And it was in the name of this reduced vision of man, the reduction of all to the thirst for wealth, that farmers risked being cut off from their ancestral ways, when yesterday’s harvests gave the means of tomorrow’s sowing.
Anger grew strongly the day the Commission updated the list of authorised and forbidden seeds within the Common Market. It did this in the name of the harmonisation of regulations. In the same directive, in a grand gesture of surrender, it authorised four new patented creations, notably MON 878 and Bt 879, and forbade 15 species free of rights, the latter being judged not to conform with the required size of some vegetables. It is then that the word ‘earth’ appeared in the slogans.
But of course it was not an ‘earth’ like in the old Maurassian choruses of taking root. The cry of ‘earth’ from then on referred to ‘’all species. ‘The earth’ was becoming subject to rights and susceptible to rebellion. And from then on those who used its name were its interpreters. They gave their voice to a wordless world: trees, plants, flowers, saying that this world belonged not to an industry but to humanity.
Then a stunning thing happened: farmers, publishers and writers found themselves using the same slogan. Book, Earth: ancient matters, common cultural territories, ploughing, hunger, bound together by intangible laws. It was from these two bodies that the third term of the revolt finally arose: an outdated word, on the verge of being overtaken by artificial intelligence – ‘man!’ He appeared in the voices and throats of the demonstrators.
‘Man’, this shepherd dispossessed of his world, upon which had fallen, little by little, the accountable, abstract laws of yield. ‘Man’, who had felt time slipping through his fingers and felt History escape him, or even the possibility of being able to write History. ‘Man.’ He was, according to the terms of the agreement, also delivered for sacrifice, bound hand and foot.
That is how the three objects came to be united in a single slogan. Three objects that each seemed to be anachronisms: the book, that old thing! the earth, this dead old thing! Man, this species doomed to death! In this conjunction three areas came to be mobilised: three human inertias pushed to walk, to act, the only ones left to accomplish a giant and monumental gesture: to impose the flux of presence, corporality, and hope that issued from their gathering onto the abstract, immaterial flows of a world of figures.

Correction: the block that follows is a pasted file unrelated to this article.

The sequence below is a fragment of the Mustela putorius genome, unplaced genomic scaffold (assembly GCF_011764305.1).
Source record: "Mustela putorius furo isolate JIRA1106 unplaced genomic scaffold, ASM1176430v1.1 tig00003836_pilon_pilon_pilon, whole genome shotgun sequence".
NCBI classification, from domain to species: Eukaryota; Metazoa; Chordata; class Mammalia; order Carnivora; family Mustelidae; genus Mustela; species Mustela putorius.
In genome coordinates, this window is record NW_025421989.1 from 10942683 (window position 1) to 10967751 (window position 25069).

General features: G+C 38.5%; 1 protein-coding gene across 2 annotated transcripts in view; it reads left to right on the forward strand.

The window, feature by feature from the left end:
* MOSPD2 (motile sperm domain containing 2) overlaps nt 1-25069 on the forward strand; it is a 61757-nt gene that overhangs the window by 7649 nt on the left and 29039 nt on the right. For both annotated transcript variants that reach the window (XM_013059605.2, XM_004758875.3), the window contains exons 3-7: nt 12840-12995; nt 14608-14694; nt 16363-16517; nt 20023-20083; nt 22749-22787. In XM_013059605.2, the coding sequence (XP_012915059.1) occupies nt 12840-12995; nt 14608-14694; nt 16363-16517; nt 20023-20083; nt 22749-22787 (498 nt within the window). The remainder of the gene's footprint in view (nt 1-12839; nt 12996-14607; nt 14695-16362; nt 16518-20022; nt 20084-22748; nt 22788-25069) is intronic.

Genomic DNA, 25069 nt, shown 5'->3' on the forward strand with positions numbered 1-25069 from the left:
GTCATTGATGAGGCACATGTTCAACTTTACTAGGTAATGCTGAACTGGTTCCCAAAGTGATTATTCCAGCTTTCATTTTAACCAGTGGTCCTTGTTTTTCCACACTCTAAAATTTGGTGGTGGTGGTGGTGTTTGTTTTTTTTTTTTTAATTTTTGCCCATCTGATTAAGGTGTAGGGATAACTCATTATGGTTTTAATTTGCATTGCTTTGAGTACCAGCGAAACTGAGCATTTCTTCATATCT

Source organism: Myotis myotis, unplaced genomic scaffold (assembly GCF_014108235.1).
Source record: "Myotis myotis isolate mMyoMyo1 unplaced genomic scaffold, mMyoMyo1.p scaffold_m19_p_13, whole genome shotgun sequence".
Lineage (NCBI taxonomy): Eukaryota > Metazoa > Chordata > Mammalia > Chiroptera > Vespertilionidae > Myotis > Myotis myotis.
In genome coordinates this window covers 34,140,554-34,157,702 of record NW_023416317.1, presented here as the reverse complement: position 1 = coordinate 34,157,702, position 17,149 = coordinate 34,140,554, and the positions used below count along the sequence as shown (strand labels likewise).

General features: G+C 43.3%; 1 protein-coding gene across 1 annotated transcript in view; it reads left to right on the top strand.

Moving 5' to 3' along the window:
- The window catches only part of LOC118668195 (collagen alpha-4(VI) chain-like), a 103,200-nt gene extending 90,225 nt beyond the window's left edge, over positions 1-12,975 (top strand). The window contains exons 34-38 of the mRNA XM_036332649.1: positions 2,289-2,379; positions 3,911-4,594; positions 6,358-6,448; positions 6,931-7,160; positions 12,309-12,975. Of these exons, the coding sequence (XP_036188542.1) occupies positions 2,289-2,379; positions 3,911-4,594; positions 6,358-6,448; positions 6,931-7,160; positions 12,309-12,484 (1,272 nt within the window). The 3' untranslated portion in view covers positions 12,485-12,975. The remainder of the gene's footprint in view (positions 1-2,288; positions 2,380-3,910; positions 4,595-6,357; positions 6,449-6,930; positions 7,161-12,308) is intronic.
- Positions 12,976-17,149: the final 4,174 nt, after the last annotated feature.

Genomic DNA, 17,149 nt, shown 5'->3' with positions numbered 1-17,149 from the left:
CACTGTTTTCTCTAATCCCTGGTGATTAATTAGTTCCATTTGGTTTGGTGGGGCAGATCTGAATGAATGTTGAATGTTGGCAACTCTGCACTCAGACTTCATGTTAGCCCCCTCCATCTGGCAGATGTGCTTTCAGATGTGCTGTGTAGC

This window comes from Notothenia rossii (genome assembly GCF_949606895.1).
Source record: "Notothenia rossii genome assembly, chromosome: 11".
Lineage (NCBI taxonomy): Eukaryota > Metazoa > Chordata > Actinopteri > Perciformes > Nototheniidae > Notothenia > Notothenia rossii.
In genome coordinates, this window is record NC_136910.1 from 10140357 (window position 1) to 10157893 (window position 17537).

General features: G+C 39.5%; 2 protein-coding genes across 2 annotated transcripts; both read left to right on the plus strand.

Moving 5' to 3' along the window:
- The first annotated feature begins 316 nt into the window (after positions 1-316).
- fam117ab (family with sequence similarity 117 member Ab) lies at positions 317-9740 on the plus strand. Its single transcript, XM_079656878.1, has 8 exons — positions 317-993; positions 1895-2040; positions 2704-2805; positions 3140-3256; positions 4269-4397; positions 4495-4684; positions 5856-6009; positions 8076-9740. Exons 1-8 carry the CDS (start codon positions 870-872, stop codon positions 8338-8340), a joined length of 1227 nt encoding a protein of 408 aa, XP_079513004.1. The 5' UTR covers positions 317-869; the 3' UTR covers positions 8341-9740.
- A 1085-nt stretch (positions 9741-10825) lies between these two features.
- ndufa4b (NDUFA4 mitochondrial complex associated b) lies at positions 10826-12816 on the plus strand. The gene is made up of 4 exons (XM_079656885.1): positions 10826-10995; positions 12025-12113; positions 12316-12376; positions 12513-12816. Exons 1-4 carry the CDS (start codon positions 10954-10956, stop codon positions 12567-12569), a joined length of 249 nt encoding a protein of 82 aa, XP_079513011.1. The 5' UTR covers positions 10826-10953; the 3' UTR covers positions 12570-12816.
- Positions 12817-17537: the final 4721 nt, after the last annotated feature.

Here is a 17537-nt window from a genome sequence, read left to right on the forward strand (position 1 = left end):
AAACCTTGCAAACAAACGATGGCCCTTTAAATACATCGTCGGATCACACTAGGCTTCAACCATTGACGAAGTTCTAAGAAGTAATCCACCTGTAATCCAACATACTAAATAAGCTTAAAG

It was at the end of this business – the negotiation of the new free trade Treaty with the United States – that what had until then only been a fiction finally appeared: the European people, a muddle-headed, disorderly, noisy people, a nation beyond the nations, overwhelmed by years of crises, divided by language.
The voices of these yearning nations swelled. Simple passers-by, hitherto indifferent or resigned to their fate, joined the chorus and only a few months were necessary to obtain a general, collective resignation of the governments and representatives of the Union. A collapse? An impoverishment? Nobody knew which word to choose. People talked about requisitioning, or sometimes of a surge.
Since then, how many months have gone by? Time no longer seems the same in a period when History gets carried away. Days are months, months are years. Ideas are born and bloom in a few fractions of a second. At the time I write, the treaty is forgotten business.
The old commissioners are under house arrest, they are awaiting their trial. The district in Brussels where the old institutions were is a sight to see: the north wind blows along deserted avenues. The Union’s entire air-conditioned building of glass and steel is still there, abandoned.
Texts of directives, lobbyists’ files are scattered in the bare streets. Burnt-out overturned limousines have become the nests of migratory birds. Entire buildings have been looted and remain silent, their doors swinging from broken hinges.
And today, in the newspaper, there are incredible pictures: a gypsy camp, in front of the headquarters of the Commission, like an act of revenge! Just there, in the arch of the commissioners’ old palace, protected from the cold December wind, electric wires have been reconnected to the caravan refrigerators, children run between the flags of the nations and hide at the heart of the fountains.Hundreds of kilometres from there, the Assembly continues its task of reinvention and asks itself: ‘But if we are a people, what is our hope?’